When Vincent Van Gogh infamously sliced off his ear, the local newspaper reported that he brought it to a brothel and gave it to a prostitute named Rachel. Little else is known about Rachel, although some art historians believe that she appears in a painting or two. In Sheramy Bundrick’s Sunflowers, Van Gogh’s story is told from Rachel’s point of view, with the author imaging that the couple’s relationship was not just personal, but romantic.
Most things I’ve read about Van Gogh focus on his mental illness (which some experts now believe may have been bipolar disorder) to the point of making him a raving lunatic. However, this novel focuses more on the man himself—a sentimental soul who worried about disappointing his beloved brother and who felt insecure about the fact that his ahead-of-its-time art sold less than those of his famed contemporaries. Many of the characters are based on real figures from Van Gogh’s life, including the Roulin, Ginoux, and Gachet families, who were the subjects of some of his works.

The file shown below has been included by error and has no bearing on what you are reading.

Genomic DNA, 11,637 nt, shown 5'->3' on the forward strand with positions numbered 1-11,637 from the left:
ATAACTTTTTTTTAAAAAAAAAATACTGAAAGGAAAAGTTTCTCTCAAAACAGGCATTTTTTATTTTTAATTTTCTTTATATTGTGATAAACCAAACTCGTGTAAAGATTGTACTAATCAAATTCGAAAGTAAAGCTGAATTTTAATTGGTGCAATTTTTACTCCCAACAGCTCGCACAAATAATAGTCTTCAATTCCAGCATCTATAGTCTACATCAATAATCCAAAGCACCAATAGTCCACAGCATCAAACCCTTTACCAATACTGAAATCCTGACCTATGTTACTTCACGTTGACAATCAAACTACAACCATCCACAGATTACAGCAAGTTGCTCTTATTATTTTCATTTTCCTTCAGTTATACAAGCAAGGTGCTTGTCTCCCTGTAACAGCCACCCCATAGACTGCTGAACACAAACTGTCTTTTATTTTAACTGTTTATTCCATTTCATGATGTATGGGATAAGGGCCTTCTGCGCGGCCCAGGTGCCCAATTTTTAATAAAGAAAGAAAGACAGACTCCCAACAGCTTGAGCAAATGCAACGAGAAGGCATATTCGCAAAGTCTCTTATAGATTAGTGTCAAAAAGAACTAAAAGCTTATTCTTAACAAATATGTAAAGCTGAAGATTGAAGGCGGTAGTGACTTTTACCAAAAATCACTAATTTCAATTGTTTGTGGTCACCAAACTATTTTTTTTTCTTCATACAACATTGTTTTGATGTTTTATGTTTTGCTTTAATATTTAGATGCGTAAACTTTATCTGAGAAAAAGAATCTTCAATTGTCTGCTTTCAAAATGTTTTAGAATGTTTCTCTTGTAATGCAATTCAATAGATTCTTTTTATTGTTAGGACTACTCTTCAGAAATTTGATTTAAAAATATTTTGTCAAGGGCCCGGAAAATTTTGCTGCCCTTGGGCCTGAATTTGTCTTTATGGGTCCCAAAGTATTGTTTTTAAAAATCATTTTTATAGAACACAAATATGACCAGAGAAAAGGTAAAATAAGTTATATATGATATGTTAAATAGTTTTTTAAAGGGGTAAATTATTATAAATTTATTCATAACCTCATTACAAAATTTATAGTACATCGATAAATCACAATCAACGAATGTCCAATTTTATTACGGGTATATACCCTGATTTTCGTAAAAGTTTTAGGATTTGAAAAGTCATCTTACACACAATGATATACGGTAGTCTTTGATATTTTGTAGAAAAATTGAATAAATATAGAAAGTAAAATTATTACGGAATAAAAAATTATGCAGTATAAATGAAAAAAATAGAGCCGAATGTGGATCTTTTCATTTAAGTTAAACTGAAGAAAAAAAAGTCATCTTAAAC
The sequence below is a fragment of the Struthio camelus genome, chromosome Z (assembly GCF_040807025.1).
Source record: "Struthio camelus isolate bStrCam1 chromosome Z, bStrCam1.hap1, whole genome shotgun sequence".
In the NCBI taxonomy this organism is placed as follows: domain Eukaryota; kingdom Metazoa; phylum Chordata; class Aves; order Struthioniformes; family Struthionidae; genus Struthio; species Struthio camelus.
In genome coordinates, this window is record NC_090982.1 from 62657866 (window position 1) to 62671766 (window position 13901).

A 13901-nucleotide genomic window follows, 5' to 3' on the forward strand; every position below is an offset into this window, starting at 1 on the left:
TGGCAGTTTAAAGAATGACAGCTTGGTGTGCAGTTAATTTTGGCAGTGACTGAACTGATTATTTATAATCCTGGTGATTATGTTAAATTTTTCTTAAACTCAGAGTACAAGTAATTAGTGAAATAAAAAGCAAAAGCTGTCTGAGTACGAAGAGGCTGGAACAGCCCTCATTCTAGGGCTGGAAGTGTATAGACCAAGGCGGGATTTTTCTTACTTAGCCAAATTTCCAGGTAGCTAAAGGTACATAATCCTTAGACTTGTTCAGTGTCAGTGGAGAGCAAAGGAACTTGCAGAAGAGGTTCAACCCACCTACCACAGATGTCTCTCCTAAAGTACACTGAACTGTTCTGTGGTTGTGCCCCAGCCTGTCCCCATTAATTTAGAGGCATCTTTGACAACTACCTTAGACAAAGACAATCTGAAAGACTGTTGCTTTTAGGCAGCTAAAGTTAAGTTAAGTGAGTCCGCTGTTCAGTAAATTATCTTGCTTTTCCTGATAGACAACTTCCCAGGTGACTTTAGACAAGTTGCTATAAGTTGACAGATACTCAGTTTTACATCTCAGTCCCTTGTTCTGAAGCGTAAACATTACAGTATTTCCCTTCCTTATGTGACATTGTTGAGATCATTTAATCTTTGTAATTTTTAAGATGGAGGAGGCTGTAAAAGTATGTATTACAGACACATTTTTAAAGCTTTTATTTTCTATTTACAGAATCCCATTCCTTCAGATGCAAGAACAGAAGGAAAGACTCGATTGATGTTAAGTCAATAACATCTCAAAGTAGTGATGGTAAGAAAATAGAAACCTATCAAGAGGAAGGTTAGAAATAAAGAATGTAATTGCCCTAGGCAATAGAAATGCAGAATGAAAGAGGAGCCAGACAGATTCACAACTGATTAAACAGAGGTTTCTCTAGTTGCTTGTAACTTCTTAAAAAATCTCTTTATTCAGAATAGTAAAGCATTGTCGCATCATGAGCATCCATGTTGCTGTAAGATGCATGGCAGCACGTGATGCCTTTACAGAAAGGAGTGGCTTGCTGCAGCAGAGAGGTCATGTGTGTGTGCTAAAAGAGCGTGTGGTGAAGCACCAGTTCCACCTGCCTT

I felt like the story started a bit slow, but I eventually got so engrossed that I hoped it would turn out differently in the end, even though I knew it wouldn’t. Van Gogh’s eventual decline is handled sensitively and realistically given the time, and the scenes in the asylum had me wondering how his life and art would have been affected if he’d had access to modern medicine. I also spent a lot of time looking up some of his lesser-known works that are described in the book.
All in all, a very satisfying read. But I maintain that the best historical fiction about Van Gogh is “Vincent and the Doctor” from Doctor Who.